Rural energy revival
The following article is excerpts from an article our CEO, Hugh Taylor, had published in the RICS Land Journal in June 2016.
In the full version of the article Hugh examines the current and future prospects for energy opportunities for rural landowners. He details some of the complex systems that National Grid use to balance grid supply and the revenues that could be available to landowners.
He concludes with a warning to land owners and rural surveyors – with a competitive and changeable sector, complex revenue streams, some developers lacking expertise to bring schemes to fruition and a number of other risks, landowners should seek independent specialist advice.
The full article from the RICS Land Journal June/July 2016 is available here:
Rather than herald the death of farm-based power, last year’s renewable industry policy changes mean lucrative opportunities for landowners.
The UK energy sector is in a state of dramatic and unpredictable change. Some of this is driving strong demand in non-renewable power technologies, which is in turn pushing a demand for sites. With ground rents approaching £100,000 per annum for prime sites of under an acre in size, this is a development worth understanding.
DECC’s overriding responsibility is to provide security of energy supply to UK homes and businesses, but it is becoming challenging. Since 2010, 26 power stations have been decommissioned and DECC has called time on coal-fired power. A further 43 power stations will close by 2030. Altogether, these closures represent a total of 50GW, which is 55% of UK power capacity.
The mechanism for ensuring investment in new capacity – which is vital to keep the country’s lights on – is the capacity market. This is a yearly auction that provides an annual retainer to operators, paid on a per-kilowatt basis.
The capacity market does not differentiate between technologies, levels of efficiency, emission levels or the cost of power generated. The bidding process favours schemes that are cheaper to install or which have the greater number of revenue streams.
Different power technologies
The cheaper power plant technologies to acquire and install are reciprocating engines, the gas or diesel-fuelled internal combustion engines known as gensets.
Being relatively small in scale, gensets are normally embedded in the distribution network, and therefore benefit from the relatively low connection and operating costs associated with connecting to the grid at 11,000V or 33,000V. By contrast, combined-cycle gas turbines (CCGTs) typically inject into the transmission network and bear the significant costs of connecting and operating at higher voltages – 275,000V or 400,000V.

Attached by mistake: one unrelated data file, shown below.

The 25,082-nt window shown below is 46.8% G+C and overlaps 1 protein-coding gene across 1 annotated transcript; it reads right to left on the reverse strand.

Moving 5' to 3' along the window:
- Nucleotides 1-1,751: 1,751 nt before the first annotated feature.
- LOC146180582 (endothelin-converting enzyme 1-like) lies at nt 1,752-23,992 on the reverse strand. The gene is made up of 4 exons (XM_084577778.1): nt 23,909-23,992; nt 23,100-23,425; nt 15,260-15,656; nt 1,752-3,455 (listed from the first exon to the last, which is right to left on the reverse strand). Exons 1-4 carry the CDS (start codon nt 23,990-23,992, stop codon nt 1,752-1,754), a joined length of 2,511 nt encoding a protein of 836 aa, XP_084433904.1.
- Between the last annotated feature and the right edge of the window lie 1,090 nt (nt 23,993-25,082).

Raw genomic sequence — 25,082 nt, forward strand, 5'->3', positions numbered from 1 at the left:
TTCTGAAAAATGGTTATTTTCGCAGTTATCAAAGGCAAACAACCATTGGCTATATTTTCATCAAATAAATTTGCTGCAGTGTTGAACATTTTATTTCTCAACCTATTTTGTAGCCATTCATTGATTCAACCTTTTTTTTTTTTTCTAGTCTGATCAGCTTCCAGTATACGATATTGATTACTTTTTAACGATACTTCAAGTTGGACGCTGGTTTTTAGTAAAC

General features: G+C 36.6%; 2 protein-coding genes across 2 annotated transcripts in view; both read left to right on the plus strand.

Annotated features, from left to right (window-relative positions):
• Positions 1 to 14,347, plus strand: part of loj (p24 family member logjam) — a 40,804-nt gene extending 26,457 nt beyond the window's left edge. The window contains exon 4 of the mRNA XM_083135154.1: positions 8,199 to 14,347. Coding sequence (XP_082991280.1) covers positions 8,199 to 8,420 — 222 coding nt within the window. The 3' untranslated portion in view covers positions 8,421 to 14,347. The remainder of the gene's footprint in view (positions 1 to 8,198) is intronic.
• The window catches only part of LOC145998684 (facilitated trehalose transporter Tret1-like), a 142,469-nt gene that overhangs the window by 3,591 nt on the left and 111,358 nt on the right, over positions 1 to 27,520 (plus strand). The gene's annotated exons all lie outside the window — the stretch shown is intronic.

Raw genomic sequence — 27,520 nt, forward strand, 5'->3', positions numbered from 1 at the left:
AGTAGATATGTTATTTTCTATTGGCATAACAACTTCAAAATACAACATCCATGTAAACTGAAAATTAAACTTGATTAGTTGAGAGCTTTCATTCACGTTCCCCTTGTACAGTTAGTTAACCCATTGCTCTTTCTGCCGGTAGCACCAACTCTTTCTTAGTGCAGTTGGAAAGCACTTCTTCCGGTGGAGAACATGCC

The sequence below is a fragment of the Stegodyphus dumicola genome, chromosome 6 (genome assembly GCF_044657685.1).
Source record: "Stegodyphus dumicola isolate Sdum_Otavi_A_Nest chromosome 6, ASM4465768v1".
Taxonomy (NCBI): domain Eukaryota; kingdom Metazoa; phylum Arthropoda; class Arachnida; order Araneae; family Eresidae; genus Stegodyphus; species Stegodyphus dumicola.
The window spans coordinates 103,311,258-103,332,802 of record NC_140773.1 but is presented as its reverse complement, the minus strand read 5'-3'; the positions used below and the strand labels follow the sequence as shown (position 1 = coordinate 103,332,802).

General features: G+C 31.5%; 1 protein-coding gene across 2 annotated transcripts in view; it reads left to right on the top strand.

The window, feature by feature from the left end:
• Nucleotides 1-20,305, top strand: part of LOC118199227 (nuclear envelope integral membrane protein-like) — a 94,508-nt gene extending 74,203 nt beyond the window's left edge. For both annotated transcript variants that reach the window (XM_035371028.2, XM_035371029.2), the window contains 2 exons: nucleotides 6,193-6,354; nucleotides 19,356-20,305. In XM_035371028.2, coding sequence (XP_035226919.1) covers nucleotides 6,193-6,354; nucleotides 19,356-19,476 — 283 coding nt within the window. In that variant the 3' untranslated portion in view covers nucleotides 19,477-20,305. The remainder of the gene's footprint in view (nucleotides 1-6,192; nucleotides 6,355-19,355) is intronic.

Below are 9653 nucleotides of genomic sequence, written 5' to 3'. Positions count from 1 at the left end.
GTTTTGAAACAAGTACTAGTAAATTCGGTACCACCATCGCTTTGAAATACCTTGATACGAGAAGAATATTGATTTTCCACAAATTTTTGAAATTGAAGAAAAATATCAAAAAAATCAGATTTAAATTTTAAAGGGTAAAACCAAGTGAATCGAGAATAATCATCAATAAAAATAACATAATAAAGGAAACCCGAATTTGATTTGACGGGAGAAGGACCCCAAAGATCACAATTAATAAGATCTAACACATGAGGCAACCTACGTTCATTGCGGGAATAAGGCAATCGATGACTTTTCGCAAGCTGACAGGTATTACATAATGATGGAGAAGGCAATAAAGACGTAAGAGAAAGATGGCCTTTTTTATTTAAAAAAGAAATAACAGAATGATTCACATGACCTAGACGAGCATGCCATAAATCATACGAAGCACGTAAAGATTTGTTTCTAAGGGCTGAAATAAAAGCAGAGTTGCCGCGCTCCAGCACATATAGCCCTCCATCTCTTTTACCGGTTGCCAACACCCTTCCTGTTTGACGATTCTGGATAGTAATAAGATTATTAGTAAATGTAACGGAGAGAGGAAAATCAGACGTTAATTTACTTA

Of increasing relevance are the frequency response services, which National Grid operates to balance grid frequency. To keep system frequency within statutory limits, National Grid procures generation and demand reduction which is held in automatic readiness.
An operator’s frequency response revenues will be determined principally by the speed of power output that it can provide. The faster the response, the higher the revenues that will be available. As a rule, power storage technologies such as battery and flywheel respond the fastest, followed by pumped storage, diesel gensets, gas engines and then gas turbines.
In 2015, National Grid announced its 200MW enhanced frequency response (EFR) market with a performance criterion of deploying 100% active power output within a second of registering a frequency deviation. One of the few technologies that can meet this criterion is battery storage.
Given that EFR schemes don’t benefit from the bulk of the revenue streams available to other power plants – capacity, balancing services and the energy market – and battery technology is incredibly expensive at present, gensets may be more appropriate than batteries for many sites.
Complexity and risks
In the power plant markets, accessing and maximising all the available revenue streams is incredibly complex. Sometimes, as with battery storage, there are considerable risks associated with the technology. In all cases, significant capital is required.
As competition for dwindling grid capacity increases, the value of technical, strategic and tactical grid-related skills also increases. Identifying connection opportunities, creating grid rights, safeguarding those rights and safely marketing a site to the most appropriate operators of the most suitable technology all require specialist expertise.